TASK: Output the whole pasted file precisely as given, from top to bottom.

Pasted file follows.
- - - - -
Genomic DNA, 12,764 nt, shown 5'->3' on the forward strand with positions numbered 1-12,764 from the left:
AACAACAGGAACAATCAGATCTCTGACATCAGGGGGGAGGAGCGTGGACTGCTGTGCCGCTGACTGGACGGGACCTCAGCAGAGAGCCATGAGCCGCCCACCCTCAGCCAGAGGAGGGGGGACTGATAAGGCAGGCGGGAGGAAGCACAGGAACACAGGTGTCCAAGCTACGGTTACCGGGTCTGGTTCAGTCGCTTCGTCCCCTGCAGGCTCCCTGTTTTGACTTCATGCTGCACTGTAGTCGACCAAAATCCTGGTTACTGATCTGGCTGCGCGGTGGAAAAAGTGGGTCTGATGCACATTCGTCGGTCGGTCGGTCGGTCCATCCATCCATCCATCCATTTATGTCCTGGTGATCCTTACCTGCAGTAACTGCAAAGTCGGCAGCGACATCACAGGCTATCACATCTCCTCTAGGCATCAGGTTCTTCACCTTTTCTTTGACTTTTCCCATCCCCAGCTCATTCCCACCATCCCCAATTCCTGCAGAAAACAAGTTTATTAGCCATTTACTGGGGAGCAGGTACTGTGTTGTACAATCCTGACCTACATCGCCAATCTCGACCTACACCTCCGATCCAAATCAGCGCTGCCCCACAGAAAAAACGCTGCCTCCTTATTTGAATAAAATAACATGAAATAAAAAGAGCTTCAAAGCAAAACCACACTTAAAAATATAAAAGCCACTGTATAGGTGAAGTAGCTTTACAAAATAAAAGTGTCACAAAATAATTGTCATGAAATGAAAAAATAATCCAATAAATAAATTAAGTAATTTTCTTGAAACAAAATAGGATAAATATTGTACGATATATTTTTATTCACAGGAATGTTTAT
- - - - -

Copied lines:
Genomic DNA, 12,764 nt, shown 5'->3' on the forward strand with positions numbered 1-12,764 from the left:
AACAACAGGAACAATCAGATCTCTGACATCAGGGGGGAGGAGCGTGGACTGCTGTGCCGCTGACTGGACGGGACCTCAGCAGAGAGCCATGAGCCGCCCACCCTCAGCCAGAGGAGGGGGGACTGATAAGGCAGGCGGGAGGAAGCACAGGAACACAGGTGTCCAAGCTACGGTTACCGGGTCTGGTTCAGTCGCTTCGTCCCCTGCAGGCTCCCTGTTTTGACTTCATGCTGCACTGTAGTCGACCAAAATCCTGGTTACTGATCTGGCTGCGCGGTGGAAAAAGTGGGTCTGATGCACATTCGTCGGTCGGTCGGTCGGTCCATCCATCCATCCATCCATTTATGTCCTGGTGATCCTTACCTGCAGTAACTGCAAAGTCGGCAGCGACATCACAGGCTATCACATCTCCTCTAGGCATCAGGTTCTTCACCTTTTCTTTGACTTTTCCCATCCCCAGCTCATTCCCACCATCCCCAATTCCTGCAGAAAACAAGTTTATTAGCCATTTACTGGGGAGCAGGTACTGTGTTGTACAATCCTGACCTACATCGCCAATCTCGACCTACACCTCCGATCCAAATCAGCGCTGCCCCACAGAAAAAACGCTGCCTCCTTATTTGAATAAAATAACATGAAATAAAAAGAGCTTCAAAGCAAAACCACACTTAAAAATATAAAAGCCACTGTATAGGTGAAGTAGCTTTACAAAATAAAAGTGTCACAAAATAATTGTCATGAAATGAAAAAATAATCCAATAAATAAATTAAGTAATTTTCTTGAAACAAAATAGGATAAATATTGTACGATATATTTTTATTCACAGGAATGTTTAT